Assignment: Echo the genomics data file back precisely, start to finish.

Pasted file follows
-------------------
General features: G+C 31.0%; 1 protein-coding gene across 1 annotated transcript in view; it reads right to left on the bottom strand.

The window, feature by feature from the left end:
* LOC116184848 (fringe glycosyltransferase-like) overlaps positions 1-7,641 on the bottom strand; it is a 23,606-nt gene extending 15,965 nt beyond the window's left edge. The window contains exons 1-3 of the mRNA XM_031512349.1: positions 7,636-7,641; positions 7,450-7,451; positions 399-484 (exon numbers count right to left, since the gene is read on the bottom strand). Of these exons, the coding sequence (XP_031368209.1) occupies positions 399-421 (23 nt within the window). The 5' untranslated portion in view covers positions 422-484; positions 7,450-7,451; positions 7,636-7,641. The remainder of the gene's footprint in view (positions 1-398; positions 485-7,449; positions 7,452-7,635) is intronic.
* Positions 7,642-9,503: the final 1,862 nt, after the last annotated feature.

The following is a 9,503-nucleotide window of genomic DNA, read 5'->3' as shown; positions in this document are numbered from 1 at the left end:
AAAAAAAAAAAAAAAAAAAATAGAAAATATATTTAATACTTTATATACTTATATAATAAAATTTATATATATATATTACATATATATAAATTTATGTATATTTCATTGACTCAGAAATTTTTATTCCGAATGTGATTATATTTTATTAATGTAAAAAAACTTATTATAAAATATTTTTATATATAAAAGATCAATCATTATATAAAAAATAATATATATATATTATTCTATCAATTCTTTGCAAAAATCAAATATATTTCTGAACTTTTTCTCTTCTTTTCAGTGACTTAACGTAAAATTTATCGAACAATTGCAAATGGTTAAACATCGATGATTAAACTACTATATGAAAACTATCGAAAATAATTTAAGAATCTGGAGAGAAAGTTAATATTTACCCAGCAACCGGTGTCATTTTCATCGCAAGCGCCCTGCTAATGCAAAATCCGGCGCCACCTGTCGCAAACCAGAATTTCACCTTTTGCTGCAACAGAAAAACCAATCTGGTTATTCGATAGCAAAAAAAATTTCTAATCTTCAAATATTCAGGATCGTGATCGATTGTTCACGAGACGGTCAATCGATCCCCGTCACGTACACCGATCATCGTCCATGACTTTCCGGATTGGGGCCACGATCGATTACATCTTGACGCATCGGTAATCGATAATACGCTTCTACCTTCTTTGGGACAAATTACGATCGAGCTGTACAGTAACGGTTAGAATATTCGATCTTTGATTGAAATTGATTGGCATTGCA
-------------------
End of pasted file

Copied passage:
General features: G+C 31.0%; 1 protein-coding gene across 1 annotated transcript in view; it reads right to left on the bottom strand.

The window, feature by feature from the left end:
* LOC116184848 (fringe glycosyltransferase-like) overlaps positions 1-7,641 on the bottom strand; it is a 23,606-nt gene extending 15,965 nt beyond the window's left edge. The window contains exons 1-3 of the mRNA XM_031512349.1: positions 7,636-7,641; positions 7,450-7,451; positions 399-484 (exon numbers count right to left, since the gene is read on the bottom strand). Of these exons, the coding sequence (XP_031368209.1) occupies positions 399-421 (23 nt within the window). The 5' untranslated portion in view covers positions 422-484; positions 7,450-7,451; positions 7,636-7,641. The remainder of the gene's footprint in view (positions 1-398; positions 485-7,449; positions 7,452-7,635) is intronic.
* Positions 7,642-9,503: the final 1,862 nt, after the last annotated feature.

The following is a 9,503-nucleotide window of genomic DNA, read 5'->3' as shown; positions in this document are numbered from 1 at the left end:
AAAAAAAAAAAAAAAAAAAATAGAAAATATATTTAATACTTTATATACTTATATAATAAAATTTATATATATATATTACATATATATAAATTTATGTATATTTCATTGACTCAGAAATTTTTATTCCGAATGTGATTATATTTTATTAATGTAAAAAAACTTATTATAAAATATTTTTATATATAAAAGATCAATCATTATATAAAAAATAATATATATATATTATTCTATCAATTCTTTGCAAAAATCAAATATATTTCTGAACTTTTTCTCTTCTTTTCAGTGACTTAACGTAAAATTTATCGAACAATTGCAAATGGTTAAACATCGATGATTAAACTACTATATGAAAACTATCGAAAATAATTTAAGAATCTGGAGAGAAAGTTAATATTTACCCAGCAACCGGTGTCATTTTCATCGCAAGCGCCCTGCTAATGCAAAATCCGGCGCCACCTGTCGCAAACCAGAATTTCACCTTTTGCTGCAACAGAAAAACCAATCTGGTTATTCGATAGCAAAAAAAATTTCTAATCTTCAAATATTCAGGATCGTGATCGATTGTTCACGAGACGGTCAATCGATCCCCGTCACGTACACCGATCATCGTCCATGACTTTCCGGATTGGGGCCACGATCGATTACATCTTGACGCATCGGTAATCGATAATACGCTTCTACCTTCTTTGGGACAAATTACGATCGAGCTGTACAGTAACGGTTAGAATATTCGATCTTTGATTGAAATTGATTGGCATTGCA